What would really have done us in would have been tax cuts in 2005 which would have produced nothing but more inflation, intensified the OCR problem and left teh government with nothing to spend now. Not that the government is spending anything now as it seems the bulk of spending was already done in advance by the last government. What really concerns me is what happens when National/Act have to stand on their own two feet.

  5. burt 5

    IrishBill

    What really concerns me is what happens when National/Act have to stand on their own two feet.

    Given Labour pulled the rug out from under the incoming govt by creating the domestic recession and spending all reserves on unproductive “assets” (read: liabilities requiring more investment) I’m also worried about how “the country” can stand on it’s own two feet. National or Labour govt is not really the issue after the damage Labour did in an effort to remain popular for a 4th term.

  6. Jum 6

    It doesn’t matter what Kerr says or what The Standard says about him. He gets into print. He sounds important. People who are even stupider than him will believe him. There is no written word that people see to prove Kerr is lying. Until that happens, people won’t know that he is lying.

    Reporting Kerr is as bad as having bank economists, with conflicts of interest, on television to tell us how bad it is and NZers have to accept Mexican wages. Workers need to create a partnership with breaking businesses and make them work. Then NZ wins instead of the NZ Business Rotundtable/smash and grab merchants.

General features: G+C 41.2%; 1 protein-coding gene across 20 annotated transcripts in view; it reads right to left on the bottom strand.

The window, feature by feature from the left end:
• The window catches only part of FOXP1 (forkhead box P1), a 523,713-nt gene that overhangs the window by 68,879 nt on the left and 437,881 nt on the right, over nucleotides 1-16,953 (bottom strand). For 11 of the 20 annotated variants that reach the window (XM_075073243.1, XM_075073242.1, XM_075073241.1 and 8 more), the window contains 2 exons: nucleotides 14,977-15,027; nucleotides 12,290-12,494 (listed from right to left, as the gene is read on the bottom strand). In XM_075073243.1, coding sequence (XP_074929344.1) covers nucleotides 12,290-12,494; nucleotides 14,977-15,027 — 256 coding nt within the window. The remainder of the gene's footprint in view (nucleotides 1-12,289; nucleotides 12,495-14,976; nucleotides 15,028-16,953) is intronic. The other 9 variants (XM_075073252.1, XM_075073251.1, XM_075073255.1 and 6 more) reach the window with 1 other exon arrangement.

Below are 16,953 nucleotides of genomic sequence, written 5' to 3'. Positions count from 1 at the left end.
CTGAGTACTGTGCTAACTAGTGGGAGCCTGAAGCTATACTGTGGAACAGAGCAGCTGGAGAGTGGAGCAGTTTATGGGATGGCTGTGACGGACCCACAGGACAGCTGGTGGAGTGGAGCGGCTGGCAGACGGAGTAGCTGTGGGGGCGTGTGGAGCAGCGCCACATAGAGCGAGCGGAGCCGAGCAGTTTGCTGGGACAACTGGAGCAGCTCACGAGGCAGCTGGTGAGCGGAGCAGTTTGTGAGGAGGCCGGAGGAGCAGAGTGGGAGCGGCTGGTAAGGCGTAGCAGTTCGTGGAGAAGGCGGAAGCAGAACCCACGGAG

On their website, these cretins used small print in the title of the Prime Minister Helen Clark. This shows the lack of respect they have for the office of the Prime Minister of any Labour Government, more especially if it is a woman, and offers more proof of the extent of their hatred towards working Kiwis.They have no credibility when it comes to New Zealand’s financial health and future.

    They are working against New Zealanders and need to be shown up. Their manifesto matches that of Act and National and international conservatives.

    The NZ Business Roundtable are dangerous, especially to women with independent thought.

  7. IrishBill 7

    Burt, the domestic recession was minor and the result of the freemarket policies that Labour kept in place. They also spent the surpluses on paying down debt, encouraging kiwisaver and building up the super fund.

    We have one of the lowest debt to gdp ratios in the western world and as a consequence we are in a reasonably good position to deal with the recession. For a small country and assuming we are able to capitalise on the debt space we have available.

    Despite your greatest wishes the last government made a bloody good job of looking after the economy and would be making a better job of looking after it now than the current hacks.

    I get the feeling that fact that the economic facts don’t fit your “labour-bad” view of the world won’t stop your mindless mouthing of hollow spin. Which is funny because even the nats don’t try those patently fraudulent lines anymore.

  8. northpaw 8